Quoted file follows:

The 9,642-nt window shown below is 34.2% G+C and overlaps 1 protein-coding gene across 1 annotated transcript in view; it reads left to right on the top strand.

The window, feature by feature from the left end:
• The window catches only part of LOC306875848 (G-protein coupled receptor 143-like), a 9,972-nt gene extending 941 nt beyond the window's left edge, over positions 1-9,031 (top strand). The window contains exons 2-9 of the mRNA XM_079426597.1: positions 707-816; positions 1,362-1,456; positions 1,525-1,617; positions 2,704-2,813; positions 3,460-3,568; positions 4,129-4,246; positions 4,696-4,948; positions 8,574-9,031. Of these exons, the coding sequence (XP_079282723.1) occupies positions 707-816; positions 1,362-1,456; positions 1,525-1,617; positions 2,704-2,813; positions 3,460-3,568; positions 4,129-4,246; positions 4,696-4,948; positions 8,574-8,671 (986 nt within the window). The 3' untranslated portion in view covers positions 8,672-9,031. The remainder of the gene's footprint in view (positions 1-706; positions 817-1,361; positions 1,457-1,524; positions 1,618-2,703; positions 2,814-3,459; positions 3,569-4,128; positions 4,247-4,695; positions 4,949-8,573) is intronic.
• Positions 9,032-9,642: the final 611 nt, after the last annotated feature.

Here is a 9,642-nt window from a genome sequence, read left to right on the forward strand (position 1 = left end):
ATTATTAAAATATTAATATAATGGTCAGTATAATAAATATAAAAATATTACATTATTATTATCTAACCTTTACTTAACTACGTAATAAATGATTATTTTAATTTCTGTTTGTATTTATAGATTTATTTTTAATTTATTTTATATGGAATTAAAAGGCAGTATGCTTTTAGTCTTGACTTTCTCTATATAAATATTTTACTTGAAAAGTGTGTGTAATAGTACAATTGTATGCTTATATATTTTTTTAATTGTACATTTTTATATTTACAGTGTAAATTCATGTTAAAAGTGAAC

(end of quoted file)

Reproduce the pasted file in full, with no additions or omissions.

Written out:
The 9,642-nt window shown below is 34.2% G+C and overlaps 1 protein-coding gene across 1 annotated transcript in view; it reads left to right on the top strand.

The window, feature by feature from the left end:
• The window catches only part of LOC306875848 (G-protein coupled receptor 143-like), a 9,972-nt gene extending 941 nt beyond the window's left edge, over positions 1-9,031 (top strand). The window contains exons 2-9 of the mRNA XM_079426597.1: positions 707-816; positions 1,362-1,456; positions 1,525-1,617; positions 2,704-2,813; positions 3,460-3,568; positions 4,129-4,246; positions 4,696-4,948; positions 8,574-9,031. Of these exons, the coding sequence (XP_079282723.1) occupies positions 707-816; positions 1,362-1,456; positions 1,525-1,617; positions 2,704-2,813; positions 3,460-3,568; positions 4,129-4,246; positions 4,696-4,948; positions 8,574-8,671 (986 nt within the window). The 3' untranslated portion in view covers positions 8,672-9,031. The remainder of the gene's footprint in view (positions 1-706; positions 817-1,361; positions 1,457-1,524; positions 1,618-2,703; positions 2,814-3,459; positions 3,569-4,128; positions 4,247-4,695; positions 4,949-8,573) is intronic.
• Positions 9,032-9,642: the final 611 nt, after the last annotated feature.

Here is a 9,642-nt window from a genome sequence, read left to right on the forward strand (position 1 = left end):
ATTATTAAAATATTAATATAATGGTCAGTATAATAAATATAAAAATATTACATTATTATTATCTAACCTTTACTTAACTACGTAATAAATGATTATTTTAATTTCTGTTTGTATTTATAGATTTATTTTTAATTTATTTTATATGGAATTAAAAGGCAGTATGCTTTTAGTCTTGACTTTCTCTATATAAATATTTTACTTGAAAAGTGTGTGTAATAGTACAATTGTATGCTTATATATTTTTTTAATTGTACATTTTTATATTTACAGTGTAAATTCATGTTAAAAGTGAAC